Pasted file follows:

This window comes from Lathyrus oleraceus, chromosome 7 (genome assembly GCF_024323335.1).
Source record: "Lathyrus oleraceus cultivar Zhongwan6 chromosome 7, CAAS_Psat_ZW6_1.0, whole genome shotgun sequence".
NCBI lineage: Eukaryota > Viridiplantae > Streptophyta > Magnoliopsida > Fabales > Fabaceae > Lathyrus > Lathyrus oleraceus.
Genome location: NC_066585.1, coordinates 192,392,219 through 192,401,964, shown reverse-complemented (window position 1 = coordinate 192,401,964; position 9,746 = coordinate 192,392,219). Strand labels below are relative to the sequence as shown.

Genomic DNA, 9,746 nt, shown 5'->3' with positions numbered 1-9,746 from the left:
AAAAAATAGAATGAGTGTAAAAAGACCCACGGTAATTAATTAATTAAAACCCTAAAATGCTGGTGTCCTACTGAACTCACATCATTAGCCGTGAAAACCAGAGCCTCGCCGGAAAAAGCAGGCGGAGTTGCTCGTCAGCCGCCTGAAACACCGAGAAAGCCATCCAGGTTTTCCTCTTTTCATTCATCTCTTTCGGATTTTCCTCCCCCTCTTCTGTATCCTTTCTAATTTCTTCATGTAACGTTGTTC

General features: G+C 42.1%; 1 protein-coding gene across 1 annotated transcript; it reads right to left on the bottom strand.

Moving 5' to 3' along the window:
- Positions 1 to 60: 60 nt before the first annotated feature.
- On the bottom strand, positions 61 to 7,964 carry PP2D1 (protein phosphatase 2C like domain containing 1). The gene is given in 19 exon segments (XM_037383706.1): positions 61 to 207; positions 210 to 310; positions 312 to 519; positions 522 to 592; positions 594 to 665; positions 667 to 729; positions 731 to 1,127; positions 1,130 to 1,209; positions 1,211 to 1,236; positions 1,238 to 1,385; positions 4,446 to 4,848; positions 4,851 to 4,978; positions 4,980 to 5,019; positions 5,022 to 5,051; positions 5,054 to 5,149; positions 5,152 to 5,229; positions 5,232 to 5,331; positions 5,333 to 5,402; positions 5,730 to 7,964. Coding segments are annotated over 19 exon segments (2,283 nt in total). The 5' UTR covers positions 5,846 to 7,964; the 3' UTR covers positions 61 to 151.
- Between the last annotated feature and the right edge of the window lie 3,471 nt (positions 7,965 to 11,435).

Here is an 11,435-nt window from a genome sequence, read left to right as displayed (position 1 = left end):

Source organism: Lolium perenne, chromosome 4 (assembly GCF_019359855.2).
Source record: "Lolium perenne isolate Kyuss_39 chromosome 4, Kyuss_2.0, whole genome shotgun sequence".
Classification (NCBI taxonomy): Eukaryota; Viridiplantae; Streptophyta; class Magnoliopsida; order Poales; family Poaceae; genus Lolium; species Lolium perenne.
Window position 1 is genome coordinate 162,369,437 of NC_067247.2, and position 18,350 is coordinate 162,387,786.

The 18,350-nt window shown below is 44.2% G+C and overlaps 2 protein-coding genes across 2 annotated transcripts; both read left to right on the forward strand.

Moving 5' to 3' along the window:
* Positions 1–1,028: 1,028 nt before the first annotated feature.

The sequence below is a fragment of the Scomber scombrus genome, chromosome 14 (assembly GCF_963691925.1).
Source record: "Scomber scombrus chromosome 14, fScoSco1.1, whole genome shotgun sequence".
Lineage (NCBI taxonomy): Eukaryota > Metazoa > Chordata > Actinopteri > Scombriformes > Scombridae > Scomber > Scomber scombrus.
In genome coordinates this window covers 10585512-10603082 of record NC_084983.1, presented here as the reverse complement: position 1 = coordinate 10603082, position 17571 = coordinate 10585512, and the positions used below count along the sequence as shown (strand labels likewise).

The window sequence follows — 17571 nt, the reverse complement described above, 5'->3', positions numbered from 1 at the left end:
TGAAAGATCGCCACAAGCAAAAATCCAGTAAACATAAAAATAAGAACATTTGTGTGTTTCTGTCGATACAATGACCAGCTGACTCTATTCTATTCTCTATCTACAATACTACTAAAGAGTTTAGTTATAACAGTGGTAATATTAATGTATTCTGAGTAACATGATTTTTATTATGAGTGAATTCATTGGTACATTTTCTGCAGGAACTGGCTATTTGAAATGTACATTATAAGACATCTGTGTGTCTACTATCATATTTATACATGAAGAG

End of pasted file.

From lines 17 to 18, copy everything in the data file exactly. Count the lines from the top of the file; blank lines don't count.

The 18,350-nt window shown below is 44.2% G+C and overlaps 2 protein-coding genes across 2 annotated transcripts; both read left to right on the forward strand.

Moving 5' to 3' along the window: